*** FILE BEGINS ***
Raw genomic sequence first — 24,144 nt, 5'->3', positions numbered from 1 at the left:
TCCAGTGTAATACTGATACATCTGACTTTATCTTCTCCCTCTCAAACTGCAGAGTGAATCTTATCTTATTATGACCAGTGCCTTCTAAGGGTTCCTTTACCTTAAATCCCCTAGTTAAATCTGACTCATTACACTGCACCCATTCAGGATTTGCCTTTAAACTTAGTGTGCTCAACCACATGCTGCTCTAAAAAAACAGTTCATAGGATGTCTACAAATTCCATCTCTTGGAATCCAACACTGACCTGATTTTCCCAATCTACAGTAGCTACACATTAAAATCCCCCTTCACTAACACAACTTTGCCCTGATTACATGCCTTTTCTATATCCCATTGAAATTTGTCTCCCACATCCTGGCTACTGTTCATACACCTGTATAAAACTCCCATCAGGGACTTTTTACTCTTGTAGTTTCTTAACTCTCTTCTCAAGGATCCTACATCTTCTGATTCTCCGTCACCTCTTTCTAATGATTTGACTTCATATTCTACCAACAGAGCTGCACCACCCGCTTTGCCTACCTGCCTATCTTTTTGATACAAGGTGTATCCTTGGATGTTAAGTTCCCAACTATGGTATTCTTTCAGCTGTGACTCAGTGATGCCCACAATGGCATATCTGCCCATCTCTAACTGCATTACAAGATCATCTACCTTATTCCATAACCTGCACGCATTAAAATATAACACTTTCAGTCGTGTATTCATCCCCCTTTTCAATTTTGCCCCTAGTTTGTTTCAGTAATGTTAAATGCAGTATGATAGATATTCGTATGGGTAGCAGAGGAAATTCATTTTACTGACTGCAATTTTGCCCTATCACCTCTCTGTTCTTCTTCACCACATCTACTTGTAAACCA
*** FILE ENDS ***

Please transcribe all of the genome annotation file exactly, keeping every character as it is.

Raw genomic sequence first — 24,144 nt, 5'->3', positions numbered from 1 at the left:
TCCAGTGTAATACTGATACATCTGACTTTATCTTCTCCCTCTCAAACTGCAGAGTGAATCTTATCTTATTATGACCAGTGCCTTCTAAGGGTTCCTTTACCTTAAATCCCCTAGTTAAATCTGACTCATTACACTGCACCCATTCAGGATTTGCCTTTAAACTTAGTGTGCTCAACCACATGCTGCTCTAAAAAAACAGTTCATAGGATGTCTACAAATTCCATCTCTTGGAATCCAACACTGACCTGATTTTCCCAATCTACAGTAGCTACACATTAAAATCCCCCTTCACTAACACAACTTTGCCCTGATTACATGCCTTTTCTATATCCCATTGAAATTTGTCTCCCACATCCTGGCTACTGTTCATACACCTGTATAAAACTCCCATCAGGGACTTTTTACTCTTGTAGTTTCTTAACTCTCTTCTCAAGGATCCTACATCTTCTGATTCTCCGTCACCTCTTTCTAATGATTTGACTTCATATTCTACCAACAGAGCTGCACCACCCGCTTTGCCTACCTGCCTATCTTTTTGATACAAGGTGTATCCTTGGATGTTAAGTTCCCAACTATGGTATTCTTTCAGCTGTGACTCAGTGATGCCCACAATGGCATATCTGCCCATCTCTAACTGCATTACAAGATCATCTACCTTATTCCATAACCTGCACGCATTAAAATATAACACTTTCAGTCGTGTATTCATCCCCCTTTTCAATTTTGCCCCTAGTTTGTTTCAGTAATGTTAAATGCAGTATGATAGATATTCGTATGGGTAGCAGAGGAAATTCATTTTACTGACTGCAATTTTGCCCTATCACCTCTCTGTTCTTCTTCACCACATCTACTTGTAAACCA